Now, let’s get back to the actual packing of the artwork by the museum preparators. Once repacked all crates are marked with the date packing is completed and a return label is attached. In this instance, because five separate climate-controlled art trucks will transport the returning artworks to the various museums around the country, the crates will also have a “color code” label … i.e. the RED label crates will be loaded on the westbound truck, the GREEN label crates will be loaded on the northeast truck, etc. In this instance it took three separate days for the five trucks to be loaded and begin the long journey home for the artwork.

I was very sad to see this exhibition come to a close. I felt like I was sending my child to her first day of school…without me…as I waved good-bye to each departing truck. This exhibition and catalogue had absorbed most of my work day for several years and now it was gone. Well, now I can look forward to Who Shot Rock and Roll: A Photographic History, 1955 — Present. What a great work life I have!

To learn more about our past, current and upcoming exhibtions, click here.

To learn about events surrounding the Who Shot Rock & Roll Exhbition, click here.

John Salvest: The Finished Consumo Ergo Sum

This time equipped with kneepads (a quick fix to the many hours spent on the floor assembling his art), John Salvest arrived at the Brooks last Thursday to complete his installation of Consumo Ergo Sum.

I, once more, came armed with a camera and questions for the artist. As a follow up to curiosities triggered during our previous meeting, I asked, “Does your art prompt the collection of objects like bottle caps, or do you accumulate the items first and afterward conceive the art?” Mr. Salvest explained that it goes both ways.

He amassed business cards for 8 to 9 years before picturing their artistic design, the result being Nothing Endures (1998). Smoke-Free (2004) proved the exact opposite; he collected cigarette butts with the preconceived idea to shape them into a likeness of the American flag. Consequently, his creative process seems a combination of waiting, deliberation, persistence, and chance.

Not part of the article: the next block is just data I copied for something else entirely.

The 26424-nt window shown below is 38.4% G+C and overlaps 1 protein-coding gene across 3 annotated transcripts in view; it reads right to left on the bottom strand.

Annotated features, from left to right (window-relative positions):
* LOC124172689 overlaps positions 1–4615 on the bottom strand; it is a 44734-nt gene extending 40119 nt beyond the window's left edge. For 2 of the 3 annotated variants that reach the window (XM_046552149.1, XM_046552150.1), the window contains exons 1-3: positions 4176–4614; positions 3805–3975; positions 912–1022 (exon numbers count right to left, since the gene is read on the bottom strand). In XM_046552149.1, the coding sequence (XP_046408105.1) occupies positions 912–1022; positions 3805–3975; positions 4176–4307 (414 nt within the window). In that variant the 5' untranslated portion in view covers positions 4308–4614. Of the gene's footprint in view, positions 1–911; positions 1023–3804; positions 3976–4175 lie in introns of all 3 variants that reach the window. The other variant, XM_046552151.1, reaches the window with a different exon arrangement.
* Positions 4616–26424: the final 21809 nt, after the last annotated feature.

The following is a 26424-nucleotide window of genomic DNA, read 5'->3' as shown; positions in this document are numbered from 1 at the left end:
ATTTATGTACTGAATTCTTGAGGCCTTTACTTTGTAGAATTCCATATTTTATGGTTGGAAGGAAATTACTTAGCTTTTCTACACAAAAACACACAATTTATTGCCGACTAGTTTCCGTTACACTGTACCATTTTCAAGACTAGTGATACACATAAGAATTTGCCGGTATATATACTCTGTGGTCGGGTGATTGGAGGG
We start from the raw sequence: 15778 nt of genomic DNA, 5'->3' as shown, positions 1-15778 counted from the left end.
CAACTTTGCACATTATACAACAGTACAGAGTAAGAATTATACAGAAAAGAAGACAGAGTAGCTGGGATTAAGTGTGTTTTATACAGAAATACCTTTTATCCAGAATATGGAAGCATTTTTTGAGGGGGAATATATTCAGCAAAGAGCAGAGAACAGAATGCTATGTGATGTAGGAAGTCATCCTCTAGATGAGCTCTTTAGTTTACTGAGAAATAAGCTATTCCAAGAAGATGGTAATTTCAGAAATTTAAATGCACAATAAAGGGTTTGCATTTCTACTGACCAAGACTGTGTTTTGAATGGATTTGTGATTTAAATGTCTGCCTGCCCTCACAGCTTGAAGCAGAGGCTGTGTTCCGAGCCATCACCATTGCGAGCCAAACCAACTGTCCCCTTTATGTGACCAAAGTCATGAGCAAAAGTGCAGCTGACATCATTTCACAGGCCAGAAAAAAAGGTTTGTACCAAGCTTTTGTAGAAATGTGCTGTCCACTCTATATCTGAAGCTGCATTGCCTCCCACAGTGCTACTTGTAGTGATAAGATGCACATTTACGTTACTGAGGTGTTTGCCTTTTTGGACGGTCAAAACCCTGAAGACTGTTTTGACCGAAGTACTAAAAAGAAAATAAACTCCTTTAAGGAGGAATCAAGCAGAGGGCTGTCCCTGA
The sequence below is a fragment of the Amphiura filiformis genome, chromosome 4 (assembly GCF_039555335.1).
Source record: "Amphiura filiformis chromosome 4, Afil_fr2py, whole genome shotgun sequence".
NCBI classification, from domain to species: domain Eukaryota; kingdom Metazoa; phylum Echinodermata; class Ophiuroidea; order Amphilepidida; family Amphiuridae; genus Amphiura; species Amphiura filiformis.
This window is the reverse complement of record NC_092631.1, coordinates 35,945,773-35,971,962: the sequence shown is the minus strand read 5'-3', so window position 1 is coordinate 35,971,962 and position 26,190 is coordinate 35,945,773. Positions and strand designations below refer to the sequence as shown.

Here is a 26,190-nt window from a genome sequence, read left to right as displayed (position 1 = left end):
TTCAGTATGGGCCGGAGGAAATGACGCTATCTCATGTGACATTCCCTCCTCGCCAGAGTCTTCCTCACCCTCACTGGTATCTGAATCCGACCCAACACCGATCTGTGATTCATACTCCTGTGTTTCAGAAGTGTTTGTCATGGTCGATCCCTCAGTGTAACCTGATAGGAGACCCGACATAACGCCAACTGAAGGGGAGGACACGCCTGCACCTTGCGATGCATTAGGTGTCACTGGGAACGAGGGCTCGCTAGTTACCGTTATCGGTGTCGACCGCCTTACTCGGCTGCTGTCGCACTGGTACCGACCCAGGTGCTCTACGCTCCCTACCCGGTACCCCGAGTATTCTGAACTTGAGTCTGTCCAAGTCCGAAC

Smoke-Free and his latest composition Seize the Day (2010), a medicine cabinet filled with pain pills patterned to spell the title, flank Consumo Ergo Sum in the Kraft Gallery at the Brooks. The effect proves a visually and conceptually stunning success. Together, the three works fluently articulate heedless consumption as well as fated transience, and they probe the use and meaning of repetitive, iconic imagery. Mr. Salvest’s artworks also cast back to the Tunisians mosaics just hosted at the Brooks. This reference reveals the influence of an age-old technique on contemporary artistic productions.

Posted casually in front of his accomplished work, Mr. Salvest presented a gallery talk Thursday evening, which proved the perfect capstone to his installation. What began with an engaging narration of the artist’s aesthetic progression and journeys to Tunisia and Turkey led to a fantastic roundtable discussion with the audience. Topics included the conversion of found objects into art objects, the process and psychology of collectors, the use of patriotic symbols in art, and the conservation of contemporary art and material heritage. One theme, above all, resonated: time. Acknowledging a desire to express time in tangible form, Mr. Salvest transforms everyday, seemingly expendable items into unexpected relics. By continuing to accumulate these objects, I believe he demonstrates that time is not meant to be static but rather to move, evolve, and expand—much like his art.